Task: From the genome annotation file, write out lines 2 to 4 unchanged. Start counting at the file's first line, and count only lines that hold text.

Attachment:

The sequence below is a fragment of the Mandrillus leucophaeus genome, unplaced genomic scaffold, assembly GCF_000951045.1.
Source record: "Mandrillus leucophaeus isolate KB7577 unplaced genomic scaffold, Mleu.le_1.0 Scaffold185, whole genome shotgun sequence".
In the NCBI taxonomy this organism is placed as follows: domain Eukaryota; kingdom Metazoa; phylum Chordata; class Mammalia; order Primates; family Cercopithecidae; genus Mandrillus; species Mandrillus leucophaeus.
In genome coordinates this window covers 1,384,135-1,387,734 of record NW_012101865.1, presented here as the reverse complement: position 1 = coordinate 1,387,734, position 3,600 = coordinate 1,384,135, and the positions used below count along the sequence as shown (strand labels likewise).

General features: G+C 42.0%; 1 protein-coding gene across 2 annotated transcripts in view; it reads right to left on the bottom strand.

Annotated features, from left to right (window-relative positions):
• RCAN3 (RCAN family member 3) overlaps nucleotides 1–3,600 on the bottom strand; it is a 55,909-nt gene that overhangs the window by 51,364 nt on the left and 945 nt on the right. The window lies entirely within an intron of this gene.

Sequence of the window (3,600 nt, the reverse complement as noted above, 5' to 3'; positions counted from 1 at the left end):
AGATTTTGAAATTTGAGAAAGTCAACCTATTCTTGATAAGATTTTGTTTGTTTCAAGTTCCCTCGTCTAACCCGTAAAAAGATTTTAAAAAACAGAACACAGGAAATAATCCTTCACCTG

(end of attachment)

Source record: "Mandrillus leucophaeus isolate KB7577 unplaced genomic scaffold, Mleu.le_1.0 Scaffold185, whole genome shotgun sequence".
In the NCBI taxonomy this organism is placed as follows: domain Eukaryota; kingdom Metazoa; phylum Chordata; class Mammalia; order Primates; family Cercopithecidae; genus Mandrillus; species Mandrillus leucophaeus.
In genome coordinates this window covers 1,384,135-1,387,734 of record NW_012101865.1, presented here as the reverse complement: position 1 = coordinate 1,387,734, position 3,600 = coordinate 1,384,135, and the positions used below count along the sequence as shown (strand labels likewise).